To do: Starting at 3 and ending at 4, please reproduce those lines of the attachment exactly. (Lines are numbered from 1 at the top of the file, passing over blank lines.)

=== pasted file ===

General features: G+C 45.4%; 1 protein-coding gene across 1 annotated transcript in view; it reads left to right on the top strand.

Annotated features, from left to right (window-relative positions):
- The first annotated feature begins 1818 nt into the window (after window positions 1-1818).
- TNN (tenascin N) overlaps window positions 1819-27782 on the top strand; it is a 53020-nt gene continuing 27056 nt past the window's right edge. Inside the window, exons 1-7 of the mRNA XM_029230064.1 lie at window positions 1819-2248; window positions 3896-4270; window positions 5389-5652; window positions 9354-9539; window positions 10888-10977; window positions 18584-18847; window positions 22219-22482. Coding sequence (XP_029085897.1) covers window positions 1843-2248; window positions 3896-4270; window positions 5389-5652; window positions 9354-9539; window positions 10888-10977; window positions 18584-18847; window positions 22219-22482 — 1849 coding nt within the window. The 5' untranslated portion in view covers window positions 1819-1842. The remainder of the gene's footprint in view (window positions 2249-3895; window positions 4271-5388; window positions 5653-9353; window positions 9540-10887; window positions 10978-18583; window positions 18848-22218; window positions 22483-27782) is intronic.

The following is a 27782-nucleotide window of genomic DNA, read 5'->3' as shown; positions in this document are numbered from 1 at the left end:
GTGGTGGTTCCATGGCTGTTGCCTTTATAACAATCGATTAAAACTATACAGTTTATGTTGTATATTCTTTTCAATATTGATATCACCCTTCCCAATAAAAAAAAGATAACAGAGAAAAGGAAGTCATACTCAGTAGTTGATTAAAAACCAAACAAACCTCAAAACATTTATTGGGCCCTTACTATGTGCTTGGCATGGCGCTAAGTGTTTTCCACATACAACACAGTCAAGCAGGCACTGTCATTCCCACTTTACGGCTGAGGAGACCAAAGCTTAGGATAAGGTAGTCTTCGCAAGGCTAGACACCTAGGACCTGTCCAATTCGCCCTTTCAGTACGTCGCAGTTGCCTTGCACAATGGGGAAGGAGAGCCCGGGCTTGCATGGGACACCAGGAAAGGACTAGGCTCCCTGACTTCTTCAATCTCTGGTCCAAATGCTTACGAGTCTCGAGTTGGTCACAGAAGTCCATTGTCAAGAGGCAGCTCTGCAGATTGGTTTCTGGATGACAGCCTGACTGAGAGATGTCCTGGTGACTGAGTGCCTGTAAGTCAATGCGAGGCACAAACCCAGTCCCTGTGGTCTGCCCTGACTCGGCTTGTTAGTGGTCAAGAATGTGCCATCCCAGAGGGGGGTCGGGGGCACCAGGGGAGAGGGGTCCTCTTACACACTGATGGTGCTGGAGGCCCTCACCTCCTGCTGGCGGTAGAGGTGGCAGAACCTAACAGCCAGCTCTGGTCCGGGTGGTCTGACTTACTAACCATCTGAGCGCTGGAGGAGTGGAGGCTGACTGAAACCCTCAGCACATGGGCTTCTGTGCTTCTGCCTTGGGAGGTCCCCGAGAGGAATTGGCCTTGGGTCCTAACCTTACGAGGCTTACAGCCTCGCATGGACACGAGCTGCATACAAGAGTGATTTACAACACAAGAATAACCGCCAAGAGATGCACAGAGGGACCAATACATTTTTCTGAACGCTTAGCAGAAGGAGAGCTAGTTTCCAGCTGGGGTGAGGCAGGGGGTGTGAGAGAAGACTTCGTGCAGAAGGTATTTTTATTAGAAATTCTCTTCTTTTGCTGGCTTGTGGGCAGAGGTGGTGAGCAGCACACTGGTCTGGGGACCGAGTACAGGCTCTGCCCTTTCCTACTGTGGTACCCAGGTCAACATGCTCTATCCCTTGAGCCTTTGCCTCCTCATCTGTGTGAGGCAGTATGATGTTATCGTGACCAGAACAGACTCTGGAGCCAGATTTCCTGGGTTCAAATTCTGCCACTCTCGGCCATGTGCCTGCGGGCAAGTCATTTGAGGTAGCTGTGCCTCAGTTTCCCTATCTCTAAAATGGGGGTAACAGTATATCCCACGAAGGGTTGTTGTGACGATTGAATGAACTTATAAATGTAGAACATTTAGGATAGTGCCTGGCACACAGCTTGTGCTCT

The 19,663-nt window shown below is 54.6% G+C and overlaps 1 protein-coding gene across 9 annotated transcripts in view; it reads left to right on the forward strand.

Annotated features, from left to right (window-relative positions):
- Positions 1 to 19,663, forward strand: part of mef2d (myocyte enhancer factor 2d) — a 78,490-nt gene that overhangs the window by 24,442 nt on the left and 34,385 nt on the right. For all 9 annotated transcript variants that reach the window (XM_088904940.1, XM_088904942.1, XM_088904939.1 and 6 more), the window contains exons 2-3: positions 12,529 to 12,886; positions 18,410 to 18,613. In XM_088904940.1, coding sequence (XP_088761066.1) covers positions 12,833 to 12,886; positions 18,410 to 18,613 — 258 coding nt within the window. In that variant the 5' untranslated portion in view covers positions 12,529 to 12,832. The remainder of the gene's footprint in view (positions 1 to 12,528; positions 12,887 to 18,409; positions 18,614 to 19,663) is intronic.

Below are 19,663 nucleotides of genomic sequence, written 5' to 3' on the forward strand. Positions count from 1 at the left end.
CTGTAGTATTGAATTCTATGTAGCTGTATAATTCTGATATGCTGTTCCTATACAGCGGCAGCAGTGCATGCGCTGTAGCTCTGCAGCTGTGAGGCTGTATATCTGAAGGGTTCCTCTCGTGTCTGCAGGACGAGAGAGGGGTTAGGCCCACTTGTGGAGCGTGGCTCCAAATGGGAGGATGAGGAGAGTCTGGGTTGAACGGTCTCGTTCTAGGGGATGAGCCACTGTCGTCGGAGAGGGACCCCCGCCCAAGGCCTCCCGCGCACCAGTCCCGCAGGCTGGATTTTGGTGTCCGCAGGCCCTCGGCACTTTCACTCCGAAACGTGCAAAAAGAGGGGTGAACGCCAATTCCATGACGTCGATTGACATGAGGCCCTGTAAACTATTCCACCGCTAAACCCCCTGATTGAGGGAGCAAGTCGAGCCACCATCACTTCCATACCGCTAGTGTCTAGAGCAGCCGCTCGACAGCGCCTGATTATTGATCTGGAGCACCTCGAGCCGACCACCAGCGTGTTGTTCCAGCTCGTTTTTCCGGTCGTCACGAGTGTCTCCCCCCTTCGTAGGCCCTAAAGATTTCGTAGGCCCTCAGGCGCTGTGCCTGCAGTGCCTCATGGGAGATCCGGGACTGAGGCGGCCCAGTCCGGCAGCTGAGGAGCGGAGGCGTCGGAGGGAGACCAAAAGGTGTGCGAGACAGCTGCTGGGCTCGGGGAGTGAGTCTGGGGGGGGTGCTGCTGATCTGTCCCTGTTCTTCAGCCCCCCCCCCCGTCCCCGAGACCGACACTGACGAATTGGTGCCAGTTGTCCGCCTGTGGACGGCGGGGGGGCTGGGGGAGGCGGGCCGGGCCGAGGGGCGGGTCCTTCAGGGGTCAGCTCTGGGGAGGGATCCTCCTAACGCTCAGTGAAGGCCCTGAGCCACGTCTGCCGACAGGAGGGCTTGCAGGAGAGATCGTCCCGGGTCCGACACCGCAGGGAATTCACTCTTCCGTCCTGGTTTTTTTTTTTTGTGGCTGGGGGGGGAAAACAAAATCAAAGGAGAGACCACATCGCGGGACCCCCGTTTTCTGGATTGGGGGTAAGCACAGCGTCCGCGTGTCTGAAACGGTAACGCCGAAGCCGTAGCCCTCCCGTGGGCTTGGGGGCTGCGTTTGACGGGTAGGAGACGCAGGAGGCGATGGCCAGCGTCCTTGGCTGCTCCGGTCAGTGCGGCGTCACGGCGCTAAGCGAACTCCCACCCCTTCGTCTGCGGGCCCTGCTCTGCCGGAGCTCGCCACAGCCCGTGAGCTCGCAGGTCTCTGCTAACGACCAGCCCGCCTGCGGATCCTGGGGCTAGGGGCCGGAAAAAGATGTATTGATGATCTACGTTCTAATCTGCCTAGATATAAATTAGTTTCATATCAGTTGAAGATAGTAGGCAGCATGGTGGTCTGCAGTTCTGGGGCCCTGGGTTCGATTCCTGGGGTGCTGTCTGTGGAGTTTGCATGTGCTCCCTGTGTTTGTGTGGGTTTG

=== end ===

- The first annotated feature begins 1818 nt into the window (after window positions 1-1818).
- TNN (tenascin N) overlaps window positions 1819-27782 on the top strand; it is a 53020-nt gene continuing 27056 nt past the window's right edge. Inside the window, exons 1-7 of the mRNA XM_029230064.1 lie at window positions 1819-2248; window positions 3896-4270; window positions 5389-5652; window positions 9354-9539; window positions 10888-10977; window positions 18584-18847; window positions 22219-22482. Coding sequence (XP_029085897.1) covers window positions 1843-2248; window positions 3896-4270; window positions 5389-5652; window positions 9354-9539; window positions 10888-10977; window positions 18584-18847; window positions 22219-22482 — 1849 coding nt within the window. The 5' untranslated portion in view covers window positions 1819-1842. The remainder of the gene's footprint in view (window positions 2249-3895; window positions 4271-5388; window positions 5653-9353; window positions 9540-10887; window positions 10978-18583; window positions 18848-22218; window positions 22483-27782) is intronic.